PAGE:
YARMOUTH - Although Nova Star can accommodate 1,215 passengers, even the company doubts it’ll ever carry this many people on any crossing.
Therefore, it says, this shouldn’t be the figure used to judge capacity.
Recent media reports point out that by only having carried approximately 7,000 passengers in June, the vessel had only reached 10 per cent of its capacity.
“That’s calculated on our certified capacity of 1,200,” said company spokesperson Dennis Bailey. “It’s doubtful we’ll ever have 1,200 people on a voyage. We consider our maximum capacity for comfort to be 711.”
While the company isn’t reaching this benchmark either, it is getting closer, he said.
“We are hitting our targets for July. Some of our cruises will have in excess of 500 people and more than 100 cars,” he said last week. “We are half way into July and are at about 50 per cent of our target, so we feel confident our numbers will continue to rise.”
Company officials continue to say it is going to take time to build this route, given the hiatus of ferry service since 2009.
“People need to be patient,” Bailey said. “Our numbers are improving and will continue to do so as more people hear about the service and the great experience we are offering.”
But people wonder, can patience pay the bills and cover expenses?
As of this past week Nova Star Cruises had 11,000 bookings for July. This figure is still going up as people tend to only book their trip a week or less out from their departure date.
People have complained about the cost of fares. Nova Star has offered many discounts during this first season. Bailey draws a comparison to Scotia Prince, which last sailed this route 10 years ago.
“We’d like to point out that in 2004 for the Scotia Prince, a round trip for a family of four (two kids over age 5), with a cabin one way, and a car would cost $761, which, adding inflation, would be $926 today. For Nova Star, same situation, the cost would be $963, a difference of just $37,” he said, adding factors that need to be taken into account include the huge increase in the cost of diesel fuel from a decade ago and the fact Nova Star is a newer and bigger ship.
Nova Star Cruises has had to access much of the up-to $21 million the province had committed to the service for the first seven years – $19 million has already been advanced. Most recently $5 million of that was to address a line of credit the company has not yet been able to access. The State of Maine hasn’t contributed financially to the service. It said prior to the service it would assist the company in securing a $5 million line of credit. Now there is talk of trying to secure an investor.
Under U.S. Maritime Law, even if people book and pay for a trip, Nova Star can’t access that money until after the trip has concluded.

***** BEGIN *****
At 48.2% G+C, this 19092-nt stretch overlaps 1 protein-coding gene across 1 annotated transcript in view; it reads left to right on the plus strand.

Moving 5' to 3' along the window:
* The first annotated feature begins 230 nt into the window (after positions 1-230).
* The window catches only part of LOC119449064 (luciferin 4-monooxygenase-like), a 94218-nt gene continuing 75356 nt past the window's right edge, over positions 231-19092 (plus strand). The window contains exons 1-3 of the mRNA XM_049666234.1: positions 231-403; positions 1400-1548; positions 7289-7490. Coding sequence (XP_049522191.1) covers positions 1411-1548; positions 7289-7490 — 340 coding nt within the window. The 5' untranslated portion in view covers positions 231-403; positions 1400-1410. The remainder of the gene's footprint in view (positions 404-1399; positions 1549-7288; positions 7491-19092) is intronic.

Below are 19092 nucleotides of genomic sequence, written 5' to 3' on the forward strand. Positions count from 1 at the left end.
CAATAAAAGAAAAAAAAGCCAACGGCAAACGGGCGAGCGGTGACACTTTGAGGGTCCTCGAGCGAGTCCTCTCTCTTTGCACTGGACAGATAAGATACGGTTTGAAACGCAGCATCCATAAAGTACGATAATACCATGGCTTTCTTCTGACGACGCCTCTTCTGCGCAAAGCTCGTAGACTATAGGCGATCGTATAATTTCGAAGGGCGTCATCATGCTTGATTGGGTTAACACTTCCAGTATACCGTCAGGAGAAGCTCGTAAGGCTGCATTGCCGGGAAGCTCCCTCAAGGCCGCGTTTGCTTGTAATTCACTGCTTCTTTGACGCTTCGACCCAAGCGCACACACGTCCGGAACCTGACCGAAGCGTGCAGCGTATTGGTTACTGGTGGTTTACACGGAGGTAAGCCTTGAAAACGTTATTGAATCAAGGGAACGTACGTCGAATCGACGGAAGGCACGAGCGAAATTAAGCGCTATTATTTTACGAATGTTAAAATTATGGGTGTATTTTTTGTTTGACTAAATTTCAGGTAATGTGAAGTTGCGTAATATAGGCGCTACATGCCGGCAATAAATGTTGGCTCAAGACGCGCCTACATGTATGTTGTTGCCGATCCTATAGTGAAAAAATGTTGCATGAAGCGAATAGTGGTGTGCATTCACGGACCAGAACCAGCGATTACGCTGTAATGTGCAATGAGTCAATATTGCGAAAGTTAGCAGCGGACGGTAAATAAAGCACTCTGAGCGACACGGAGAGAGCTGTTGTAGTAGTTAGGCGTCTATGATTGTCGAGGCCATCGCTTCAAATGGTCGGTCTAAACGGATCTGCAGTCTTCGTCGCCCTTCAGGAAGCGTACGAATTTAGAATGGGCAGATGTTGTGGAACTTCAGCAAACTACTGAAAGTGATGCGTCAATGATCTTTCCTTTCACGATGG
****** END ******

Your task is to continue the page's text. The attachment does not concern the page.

“We are continuing to work with the State of Maine regarding financial options,” Bailey said. “Everything is on the table, but nothing concluded as yet.”
Nova Star is slated to sail until Nov. 2, which is a longer shoulder season than when the Cat and Scotia Prince sailed to Portland. If passenger loads in the spring shoulder season were not high, can they be expected to be in a lengthy fall shoulder season? Has the company considered adjusting the season?
“Our plan is still to run to Nov. 2,” Bailey said. “We are also building our commercial trucking business. So even if passenger numbers drop off at the end of the season, we anticipate more trucks will utilize the cruise ferry and will be an important source of revenue.”
Nova Star Cruises is continuing discussions regarding a route for the vessel during the off-season but there has been no decision yet.
Meanwhile, when it comes to passenger loads, equally important, Bailey said, is the experience people are having onboard.
“We are especially pleased with the reaction and response we’ve received from people who have traveled on Nova Star. The reviews from passengers have been very positive,” he said. “As more people hear about us, and hear from their friends about the great experience they’ve had aboard Nova Star, we are very confident our numbers will improve.”
Despite marketing efforts of the service, everyone is still not aware that a ferry is running again. But they are finding out it through a variety of sources, says Bailey.
"We received a note the other day from a guy in Massachusetts who was watching the Weather Channel during Hurricane Arthur and heard we had cancelled the trip out of Portland," Bailey said. "He was a big fan of the Scotia Prince but didn’t realize the service had returned. He said he went to the website and immediately booked a trip."